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Old   May 31, 2011, 15:38
Default Openfoam optimization question
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Ammar Tareen
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Hello folks,

I've been doing some simulations in openfoam using the rhoSimpleFoam solver. The geometry is a convergent-divergent nozzle with approximate dimensions of 20 mm by 4 mm by 2 mm. Air is blown in through the inlet on one side and there is an outlet on the other side and I observe the results.

The issue I am having is that with a mesh of a million cells, it takes four days for my simulation to give good results. That's far too long. I know that the same simulation takes 8 hours in solidWorks using 8 processors. I am also using 8 processors using the 'simple' decomposition scheme. Can anybody think of any optimizations I can make? Or Is there a general consensus that OF is slower than solidWorks or other CFD packages?

Any help of comments would be appreciated. Please let me know if you would like me to post additional information.

Thank you!
-Ammar.
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Old   May 31, 2011, 16:17
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Niklas Nordin
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Four days!!!
You are doing something seriously wrong.

First off, I would decompose it with scotch.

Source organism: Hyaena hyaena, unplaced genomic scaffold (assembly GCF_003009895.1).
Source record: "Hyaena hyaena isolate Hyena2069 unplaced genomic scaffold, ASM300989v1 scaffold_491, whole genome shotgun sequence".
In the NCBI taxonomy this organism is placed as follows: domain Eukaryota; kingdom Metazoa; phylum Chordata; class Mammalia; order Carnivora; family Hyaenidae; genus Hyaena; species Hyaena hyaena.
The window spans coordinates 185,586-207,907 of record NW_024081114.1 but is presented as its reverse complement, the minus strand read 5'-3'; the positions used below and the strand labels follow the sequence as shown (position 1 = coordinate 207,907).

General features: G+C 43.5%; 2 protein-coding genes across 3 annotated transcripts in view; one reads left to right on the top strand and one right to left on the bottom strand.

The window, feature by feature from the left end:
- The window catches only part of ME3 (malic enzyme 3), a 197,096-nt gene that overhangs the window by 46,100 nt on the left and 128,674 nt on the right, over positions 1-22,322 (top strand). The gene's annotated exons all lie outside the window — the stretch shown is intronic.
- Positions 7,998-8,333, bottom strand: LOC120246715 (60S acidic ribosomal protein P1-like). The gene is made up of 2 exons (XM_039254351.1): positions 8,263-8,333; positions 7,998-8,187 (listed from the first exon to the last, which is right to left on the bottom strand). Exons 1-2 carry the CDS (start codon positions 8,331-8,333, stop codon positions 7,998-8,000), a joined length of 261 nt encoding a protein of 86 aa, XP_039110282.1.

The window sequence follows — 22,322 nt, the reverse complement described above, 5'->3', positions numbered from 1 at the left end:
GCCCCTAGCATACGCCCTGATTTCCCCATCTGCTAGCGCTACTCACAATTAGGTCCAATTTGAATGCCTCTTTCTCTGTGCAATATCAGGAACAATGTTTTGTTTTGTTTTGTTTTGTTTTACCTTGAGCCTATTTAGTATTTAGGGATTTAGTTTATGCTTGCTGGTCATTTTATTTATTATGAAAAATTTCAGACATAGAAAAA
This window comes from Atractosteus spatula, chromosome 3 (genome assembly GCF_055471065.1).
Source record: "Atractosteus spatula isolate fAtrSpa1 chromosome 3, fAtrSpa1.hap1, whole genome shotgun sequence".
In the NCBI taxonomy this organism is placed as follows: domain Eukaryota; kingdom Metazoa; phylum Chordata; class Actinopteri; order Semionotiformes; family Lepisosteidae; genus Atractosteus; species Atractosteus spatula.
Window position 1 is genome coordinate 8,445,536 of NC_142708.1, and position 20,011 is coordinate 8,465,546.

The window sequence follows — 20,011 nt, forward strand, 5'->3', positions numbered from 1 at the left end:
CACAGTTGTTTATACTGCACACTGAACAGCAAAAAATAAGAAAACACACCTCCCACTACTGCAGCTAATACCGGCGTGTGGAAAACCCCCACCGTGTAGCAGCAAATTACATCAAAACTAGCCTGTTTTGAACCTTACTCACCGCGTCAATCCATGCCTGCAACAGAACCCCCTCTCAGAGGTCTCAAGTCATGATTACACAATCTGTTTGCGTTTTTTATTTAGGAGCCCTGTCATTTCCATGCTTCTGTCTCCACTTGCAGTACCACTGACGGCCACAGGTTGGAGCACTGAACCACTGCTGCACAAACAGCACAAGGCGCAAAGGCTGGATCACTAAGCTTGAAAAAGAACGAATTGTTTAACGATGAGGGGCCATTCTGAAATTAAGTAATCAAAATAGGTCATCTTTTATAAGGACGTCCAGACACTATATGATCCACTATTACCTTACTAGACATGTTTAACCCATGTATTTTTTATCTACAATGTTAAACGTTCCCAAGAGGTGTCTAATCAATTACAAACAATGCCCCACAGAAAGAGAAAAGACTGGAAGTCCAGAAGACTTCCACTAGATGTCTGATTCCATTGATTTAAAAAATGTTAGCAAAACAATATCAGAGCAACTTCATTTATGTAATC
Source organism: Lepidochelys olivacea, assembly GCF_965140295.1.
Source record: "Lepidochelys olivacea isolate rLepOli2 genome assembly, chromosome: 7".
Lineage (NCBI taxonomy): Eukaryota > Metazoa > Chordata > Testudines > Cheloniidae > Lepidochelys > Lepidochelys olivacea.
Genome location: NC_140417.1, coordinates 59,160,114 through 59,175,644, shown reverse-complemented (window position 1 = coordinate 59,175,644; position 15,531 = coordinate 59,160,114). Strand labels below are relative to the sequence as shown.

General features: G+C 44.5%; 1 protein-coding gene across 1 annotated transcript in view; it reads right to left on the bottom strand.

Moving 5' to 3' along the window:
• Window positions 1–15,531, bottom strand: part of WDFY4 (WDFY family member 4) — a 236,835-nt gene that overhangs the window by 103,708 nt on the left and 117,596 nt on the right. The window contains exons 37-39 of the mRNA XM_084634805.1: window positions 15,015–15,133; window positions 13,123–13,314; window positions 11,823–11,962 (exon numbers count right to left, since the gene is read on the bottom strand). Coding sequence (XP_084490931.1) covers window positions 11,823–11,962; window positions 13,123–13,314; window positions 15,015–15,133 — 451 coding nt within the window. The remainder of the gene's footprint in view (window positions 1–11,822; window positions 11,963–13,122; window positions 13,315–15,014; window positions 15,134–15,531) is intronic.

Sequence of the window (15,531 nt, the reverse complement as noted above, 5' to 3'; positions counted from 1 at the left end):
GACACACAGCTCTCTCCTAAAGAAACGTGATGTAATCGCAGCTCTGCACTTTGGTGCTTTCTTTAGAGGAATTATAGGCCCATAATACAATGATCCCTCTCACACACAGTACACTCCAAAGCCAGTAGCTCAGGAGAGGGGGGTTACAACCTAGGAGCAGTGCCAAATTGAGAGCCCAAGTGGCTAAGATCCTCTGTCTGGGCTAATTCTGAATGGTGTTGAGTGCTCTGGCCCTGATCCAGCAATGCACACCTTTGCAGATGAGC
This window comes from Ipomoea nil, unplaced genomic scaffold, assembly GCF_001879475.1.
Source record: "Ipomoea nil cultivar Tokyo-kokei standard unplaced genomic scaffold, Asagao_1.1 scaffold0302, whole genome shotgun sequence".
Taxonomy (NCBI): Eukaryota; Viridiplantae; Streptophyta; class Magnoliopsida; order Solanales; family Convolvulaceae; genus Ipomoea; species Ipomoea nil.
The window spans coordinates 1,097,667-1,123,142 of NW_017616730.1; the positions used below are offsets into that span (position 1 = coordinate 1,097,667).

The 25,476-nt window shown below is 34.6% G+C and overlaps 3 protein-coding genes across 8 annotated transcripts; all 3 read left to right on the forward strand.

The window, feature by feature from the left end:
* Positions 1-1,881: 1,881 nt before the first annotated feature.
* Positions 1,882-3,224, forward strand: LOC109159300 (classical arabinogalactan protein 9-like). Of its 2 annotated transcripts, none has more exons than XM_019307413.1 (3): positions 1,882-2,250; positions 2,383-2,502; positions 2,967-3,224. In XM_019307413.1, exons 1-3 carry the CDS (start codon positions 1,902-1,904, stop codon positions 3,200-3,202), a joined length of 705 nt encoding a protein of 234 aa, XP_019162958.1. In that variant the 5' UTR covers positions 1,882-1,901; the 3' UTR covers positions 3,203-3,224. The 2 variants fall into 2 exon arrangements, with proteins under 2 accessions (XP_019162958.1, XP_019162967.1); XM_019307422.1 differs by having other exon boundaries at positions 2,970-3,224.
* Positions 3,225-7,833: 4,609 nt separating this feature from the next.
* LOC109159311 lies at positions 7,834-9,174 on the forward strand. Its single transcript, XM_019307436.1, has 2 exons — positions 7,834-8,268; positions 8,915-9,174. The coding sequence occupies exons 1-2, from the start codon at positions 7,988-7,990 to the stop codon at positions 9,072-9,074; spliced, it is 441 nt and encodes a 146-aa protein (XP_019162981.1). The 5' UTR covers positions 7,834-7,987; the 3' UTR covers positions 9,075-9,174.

Even 8 hours sounds a bit long to me, but then again I dont know your hardware.
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Old   May 31, 2011, 17:18
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Ammar Tareen
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Dear Niklas,

Thanks for saying that, It gives me a lot more hope. I'm using the mac port of openfoam (OF 1.7.x) so I'm not quite sure how I'll get the scotch decomposition scheme running here, but I think I should be able to figure it out.

What I just did that was a little eye opening was that I increased my relaxation factors by a lot and it gave me an improvement by a factor of ~ 300!!!

Now I just have to figure out how to chose optimal relaxation factors for different mesh sizes. Any suggestions?

Thanks again!

-Ammar.
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Old   June 1, 2011, 09:36
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depends on scheme, flow and mesh quality how aggressive you can be.

I prefer slow convergence before the oscillating behavior you get with too high under-relaxation.
I usally use
p 0.1
and the rest 0.3

check the convergence history with
foamLog logFile
gnuplot
set logscale y
plot "logs/p_0" using 1:2 with lines

N
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